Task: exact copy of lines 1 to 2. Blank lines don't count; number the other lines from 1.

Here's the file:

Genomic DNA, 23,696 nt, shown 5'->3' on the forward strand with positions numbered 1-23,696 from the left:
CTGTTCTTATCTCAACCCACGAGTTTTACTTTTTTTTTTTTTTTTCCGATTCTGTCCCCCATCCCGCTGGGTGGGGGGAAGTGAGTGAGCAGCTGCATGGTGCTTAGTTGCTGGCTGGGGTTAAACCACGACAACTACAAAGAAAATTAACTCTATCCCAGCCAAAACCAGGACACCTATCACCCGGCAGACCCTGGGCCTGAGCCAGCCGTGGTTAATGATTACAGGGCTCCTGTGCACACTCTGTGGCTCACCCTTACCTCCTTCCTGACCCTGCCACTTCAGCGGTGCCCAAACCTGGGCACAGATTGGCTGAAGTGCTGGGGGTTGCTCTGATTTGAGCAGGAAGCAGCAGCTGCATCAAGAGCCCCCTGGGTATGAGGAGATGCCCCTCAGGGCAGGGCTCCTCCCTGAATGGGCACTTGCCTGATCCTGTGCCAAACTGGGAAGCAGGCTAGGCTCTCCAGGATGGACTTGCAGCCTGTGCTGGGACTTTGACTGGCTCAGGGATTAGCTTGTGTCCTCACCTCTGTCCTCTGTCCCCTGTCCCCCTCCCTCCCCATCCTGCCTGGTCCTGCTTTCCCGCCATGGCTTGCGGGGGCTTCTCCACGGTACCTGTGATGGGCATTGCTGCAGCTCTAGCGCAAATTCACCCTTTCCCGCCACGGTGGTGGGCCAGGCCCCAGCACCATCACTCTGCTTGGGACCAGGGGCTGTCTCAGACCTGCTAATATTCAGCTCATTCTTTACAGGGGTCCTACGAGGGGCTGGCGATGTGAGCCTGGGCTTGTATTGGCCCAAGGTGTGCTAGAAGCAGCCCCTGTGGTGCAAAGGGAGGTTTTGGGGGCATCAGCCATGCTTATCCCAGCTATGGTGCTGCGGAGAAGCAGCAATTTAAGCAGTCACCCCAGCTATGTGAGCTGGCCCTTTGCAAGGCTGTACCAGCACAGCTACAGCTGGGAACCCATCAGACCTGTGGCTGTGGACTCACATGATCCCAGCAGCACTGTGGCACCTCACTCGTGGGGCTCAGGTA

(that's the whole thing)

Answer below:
Genomic DNA, 23,696 nt, shown 5'->3' on the forward strand with positions numbered 1-23,696 from the left:
CTGTTCTTATCTCAACCCACGAGTTTTACTTTTTTTTTTTTTTTTCCGATTCTGTCCCCCATCCCGCTGGGTGGGGGGAAGTGAGTGAGCAGCTGCATGGTGCTTAGTTGCTGGCTGGGGTTAAACCACGACAACTACAAAGAAAATTAACTCTATCCCAGCCAAAACCAGGACACCTATCACCCGGCAGACCCTGGGCCTGAGCCAGCCGTGGTTAATGATTACAGGGCTCCTGTGCACACTCTGTGGCTCACCCTTACCTCCTTCCTGACCCTGCCACTTCAGCGGTGCCCAAACCTGGGCACAGATTGGCTGAAGTGCTGGGGGTTGCTCTGATTTGAGCAGGAAGCAGCAGCTGCATCAAGAGCCCCCTGGGTATGAGGAGATGCCCCTCAGGGCAGGGCTCCTCCCTGAATGGGCACTTGCCTGATCCTGTGCCAAACTGGGAAGCAGGCTAGGCTCTCCAGGATGGACTTGCAGCCTGTGCTGGGACTTTGACTGGCTCAGGGATTAGCTTGTGTCCTCACCTCTGTCCTCTGTCCCCTGTCCCCCTCCCTCCCCATCCTGCCTGGTCCTGCTTTCCCGCCATGGCTTGCGGGGGCTTCTCCACGGTACCTGTGATGGGCATTGCTGCAGCTCTAGCGCAAATTCACCCTTTCCCGCCACGGTGGTGGGCCAGGCCCCAGCACCATCACTCTGCTTGGGACCAGGGGCTGTCTCAGACCTGCTAATATTCAGCTCATTCTTTACAGGGGTCCTACGAGGGGCTGGCGATGTGAGCCTGGGCTTGTATTGGCCCAAGGTGTGCTAGAAGCAGCCCCTGTGGTGCAAAGGGAGGTTTTGGGGGCATCAGCCATGCTTATCCCAGCTATGGTGCTGCGGAGAAGCAGCAATTTAAGCAGTCACCCCAGCTATGTGAGCTGGCCCTTTGCAAGGCTGTACCAGCACAGCTACAGCTGGGAACCCATCAGACCTGTGGCTGTGGACTCACATGATCCCAGCAGCACTGTGGCACCTCACTCGTGGGGCTCAGGTA